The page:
This year, some of our heritage buildings have been flood lit on High Street, and it is well worth taking a trip in to look around them. The installation is by BID/Your Bromley, and Workmen have been busy installing the lights, by cherry picker, for months (your author had wondered why so many security lights were suddenly needed…) Here’s some of the history behind the buildings that are beautifully lit up this year:
(1) Primark, formerly Medhursts in Market Square:
Medhurst’s was a drapery shop, first occupying numbers 49 and 50 in the High Street, which was started in 1879 by Fred Medhurst. The business was so successful that successive adjoining shops were bought as they became vacant, from 1879 onwards, expanding the business until it took up a large part of the west side of the High Street.
Medhurst’s then had this fine Art Deco /classical style department store built, in 1930, and traded as a family-owned business until 1969, when it became Allders, and then Primark.
Medhursts was a household name in Bromley by the 1930s, with some of the staff, milliners and dressmakers living on the premises. The store front has changed little to this day, and the old name is still just visible, carved high up on the stonework. Please see our post (including an old poster for Medhursts) here.
(2) 160 High Street – Victoria Chambers
This annex for Primark (next to the former Mothercare) occupies Victoria Chambers, a fine building from the 1890s in the Arts & Crafts style with its characteristic Dutch influence. It has the blue plaque for HG Well’s (the famous early Sci-Fi author) birthplace. With the building of a new section of road called the ‘New Cut’ in 1832, a sharp bend in the High Street was removed. The buildings constructed following this work included No. 47 (old numbering!) which became the china, glass and pottery emporium of Joseph Wells. There survives a photograph of one of these buildings before they were demolished, and it was built on a steep slope, which explains why HG Wells describes the kitchen, under the shop floor, as being lit by a light in the pavement whilst facing out onto the yard at the other side. See more at our post here.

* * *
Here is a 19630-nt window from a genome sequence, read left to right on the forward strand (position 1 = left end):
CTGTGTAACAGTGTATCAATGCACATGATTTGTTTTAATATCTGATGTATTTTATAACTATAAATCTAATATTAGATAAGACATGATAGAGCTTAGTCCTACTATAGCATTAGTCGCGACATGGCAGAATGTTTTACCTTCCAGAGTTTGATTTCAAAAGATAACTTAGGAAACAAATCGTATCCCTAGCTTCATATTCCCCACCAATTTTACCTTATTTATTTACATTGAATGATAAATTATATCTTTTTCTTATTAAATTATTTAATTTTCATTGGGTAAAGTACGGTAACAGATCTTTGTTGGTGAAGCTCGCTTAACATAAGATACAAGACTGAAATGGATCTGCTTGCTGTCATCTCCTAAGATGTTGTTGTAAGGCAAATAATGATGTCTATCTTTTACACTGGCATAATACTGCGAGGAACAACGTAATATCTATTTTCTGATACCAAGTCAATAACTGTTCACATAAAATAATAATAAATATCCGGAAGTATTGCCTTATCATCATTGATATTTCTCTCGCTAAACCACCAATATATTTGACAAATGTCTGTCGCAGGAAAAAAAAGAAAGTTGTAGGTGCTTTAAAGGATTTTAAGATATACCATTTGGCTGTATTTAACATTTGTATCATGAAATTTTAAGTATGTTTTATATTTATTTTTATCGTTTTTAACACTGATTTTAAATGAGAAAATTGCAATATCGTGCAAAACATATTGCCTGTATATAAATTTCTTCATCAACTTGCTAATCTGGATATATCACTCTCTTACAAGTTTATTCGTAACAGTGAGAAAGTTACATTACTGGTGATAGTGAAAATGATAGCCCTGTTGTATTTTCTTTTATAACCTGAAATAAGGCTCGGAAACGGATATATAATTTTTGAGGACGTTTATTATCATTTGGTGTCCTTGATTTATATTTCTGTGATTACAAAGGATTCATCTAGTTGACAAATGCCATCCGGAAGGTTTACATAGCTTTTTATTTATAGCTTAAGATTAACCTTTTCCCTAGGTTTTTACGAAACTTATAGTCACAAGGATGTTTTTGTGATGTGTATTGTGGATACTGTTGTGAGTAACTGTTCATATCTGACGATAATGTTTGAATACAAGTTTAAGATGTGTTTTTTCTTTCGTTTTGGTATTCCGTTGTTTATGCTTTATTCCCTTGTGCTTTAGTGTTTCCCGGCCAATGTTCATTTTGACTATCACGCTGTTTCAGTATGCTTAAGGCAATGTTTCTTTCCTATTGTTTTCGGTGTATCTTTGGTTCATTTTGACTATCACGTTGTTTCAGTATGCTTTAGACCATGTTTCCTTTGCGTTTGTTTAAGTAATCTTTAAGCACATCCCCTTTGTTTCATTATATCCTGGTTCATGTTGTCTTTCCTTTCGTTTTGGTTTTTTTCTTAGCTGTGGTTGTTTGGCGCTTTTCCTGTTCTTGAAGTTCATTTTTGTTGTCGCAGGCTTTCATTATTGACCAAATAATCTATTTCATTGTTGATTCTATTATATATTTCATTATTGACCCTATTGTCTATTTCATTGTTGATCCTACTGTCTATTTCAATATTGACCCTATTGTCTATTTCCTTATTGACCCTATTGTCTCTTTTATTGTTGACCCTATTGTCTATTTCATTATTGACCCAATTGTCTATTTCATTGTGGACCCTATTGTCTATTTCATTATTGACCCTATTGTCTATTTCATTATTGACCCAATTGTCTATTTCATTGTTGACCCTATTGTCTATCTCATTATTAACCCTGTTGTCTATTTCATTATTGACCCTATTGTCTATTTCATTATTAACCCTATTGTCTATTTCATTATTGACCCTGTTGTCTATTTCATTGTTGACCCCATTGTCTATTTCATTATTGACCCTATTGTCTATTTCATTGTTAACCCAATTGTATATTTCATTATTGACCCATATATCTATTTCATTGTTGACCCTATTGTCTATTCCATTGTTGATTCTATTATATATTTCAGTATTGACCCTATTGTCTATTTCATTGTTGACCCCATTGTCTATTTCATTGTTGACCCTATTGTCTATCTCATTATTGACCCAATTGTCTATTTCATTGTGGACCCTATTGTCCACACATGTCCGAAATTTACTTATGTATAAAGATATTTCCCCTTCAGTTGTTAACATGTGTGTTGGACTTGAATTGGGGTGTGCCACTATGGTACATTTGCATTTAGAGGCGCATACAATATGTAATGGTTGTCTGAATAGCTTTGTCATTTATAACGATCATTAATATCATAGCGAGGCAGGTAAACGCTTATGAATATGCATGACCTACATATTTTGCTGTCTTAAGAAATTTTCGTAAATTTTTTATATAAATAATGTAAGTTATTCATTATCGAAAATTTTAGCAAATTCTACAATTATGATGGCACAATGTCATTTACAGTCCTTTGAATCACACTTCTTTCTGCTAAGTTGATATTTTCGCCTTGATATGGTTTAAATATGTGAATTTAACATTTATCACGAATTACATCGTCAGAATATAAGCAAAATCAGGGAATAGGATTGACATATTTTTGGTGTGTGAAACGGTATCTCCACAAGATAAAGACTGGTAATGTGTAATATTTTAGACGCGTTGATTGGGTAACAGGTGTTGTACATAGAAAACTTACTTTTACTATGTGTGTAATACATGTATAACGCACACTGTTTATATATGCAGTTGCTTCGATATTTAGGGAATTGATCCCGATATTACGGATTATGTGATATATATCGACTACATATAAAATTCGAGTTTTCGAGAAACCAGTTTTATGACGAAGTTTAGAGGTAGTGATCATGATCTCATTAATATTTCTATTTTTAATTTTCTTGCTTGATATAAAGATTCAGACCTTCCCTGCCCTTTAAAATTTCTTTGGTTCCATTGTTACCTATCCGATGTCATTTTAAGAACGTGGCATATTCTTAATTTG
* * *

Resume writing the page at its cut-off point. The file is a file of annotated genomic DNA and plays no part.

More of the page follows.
(3) The Site of The White Hart Inn
This ugly brutalist space-wasting building was developed by demolishing one of the most historic buildings in our High Street, the White Hart Inn. See a little about the long history of this inn, in our post here.
The history of the Inn on this site goes back to the Medieval era, with records of it being the centre of community life from Georgian times on-wards. In this street scene, most of the buildings date from the 1830s upgrade:
(4) Marks and Spencers
When Marks and Spencers took over this attractive Queen-Anne-style bow windowed shop, they doubled the frontage to 8 bow-windows. Fine Arts and Crafts movement building, see our post and a pre-extension 1930s photo here.
Before this, they had the traditional Marks and Spencers Penny Bazaar in Market Square.
(5) Decorations inside the Glades
The Christmas decorations inside the Glades are more dramatic:
- it’s worth peeping up inside the cone-shaped Christmas Trees to see the mini-light show inside
- having your photo taken with your presents in the bauble-seat
- take a pic of your princess in the giant arm chair
- Santa’s Express going through one of the giant Christmas trees in the large central atrium
- Sit in the basket seat of the red balloon
- pose for a photo in-front of the giant ‘Merry Christmas’ sign, to use for next-year’s personalised Christmas cards!
A little map, with a route marked, around the Christmas lights in Bromley: